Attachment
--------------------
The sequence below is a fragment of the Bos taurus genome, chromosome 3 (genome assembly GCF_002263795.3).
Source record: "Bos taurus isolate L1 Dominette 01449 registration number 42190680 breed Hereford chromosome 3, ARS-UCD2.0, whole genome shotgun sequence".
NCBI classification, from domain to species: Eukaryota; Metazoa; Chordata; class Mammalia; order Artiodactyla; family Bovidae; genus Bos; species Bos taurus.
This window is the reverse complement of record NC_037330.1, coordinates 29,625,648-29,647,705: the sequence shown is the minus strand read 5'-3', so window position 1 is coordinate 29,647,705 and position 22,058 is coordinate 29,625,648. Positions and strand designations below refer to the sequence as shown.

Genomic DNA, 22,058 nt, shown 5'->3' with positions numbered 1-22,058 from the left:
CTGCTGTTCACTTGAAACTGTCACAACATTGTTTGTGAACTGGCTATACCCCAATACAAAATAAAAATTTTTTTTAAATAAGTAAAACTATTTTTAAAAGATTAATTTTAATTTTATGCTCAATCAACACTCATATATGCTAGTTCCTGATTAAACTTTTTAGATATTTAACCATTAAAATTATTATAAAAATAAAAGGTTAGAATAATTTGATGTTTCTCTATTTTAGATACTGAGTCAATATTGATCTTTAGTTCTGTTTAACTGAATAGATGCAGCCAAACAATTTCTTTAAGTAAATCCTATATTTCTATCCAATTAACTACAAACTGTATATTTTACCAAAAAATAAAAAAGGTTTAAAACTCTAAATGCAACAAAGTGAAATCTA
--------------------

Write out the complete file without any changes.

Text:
The sequence below is a fragment of the Bos taurus genome, chromosome 3 (genome assembly GCF_002263795.3).
Source record: "Bos taurus isolate L1 Dominette 01449 registration number 42190680 breed Hereford chromosome 3, ARS-UCD2.0, whole genome shotgun sequence".
NCBI classification, from domain to species: Eukaryota; Metazoa; Chordata; class Mammalia; order Artiodactyla; family Bovidae; genus Bos; species Bos taurus.
This window is the reverse complement of record NC_037330.1, coordinates 29,625,648-29,647,705: the sequence shown is the minus strand read 5'-3', so window position 1 is coordinate 29,647,705 and position 22,058 is coordinate 29,625,648. Positions and strand designations below refer to the sequence as shown.

Genomic DNA, 22,058 nt, shown 5'->3' with positions numbered 1-22,058 from the left:
CTGCTGTTCACTTGAAACTGTCACAACATTGTTTGTGAACTGGCTATACCCCAATACAAAATAAAAATTTTTTTTAAATAAGTAAAACTATTTTTAAAAGATTAATTTTAATTTTATGCTCAATCAACACTCATATATGCTAGTTCCTGATTAAACTTTTTAGATATTTAACCATTAAAATTATTATAAAAATAAAAGGTTAGAATAATTTGATGTTTCTCTATTTTAGATACTGAGTCAATATTGATCTTTAGTTCTGTTTAACTGAATAGATGCAGCCAAACAATTTCTTTAAGTAAATCCTATATTTCTATCCAATTAACTACAAACTGTATATTTTACCAAAAAATAAAAAAGGTTTAAAACTCTAAATGCAACAAAGTGAAATCTA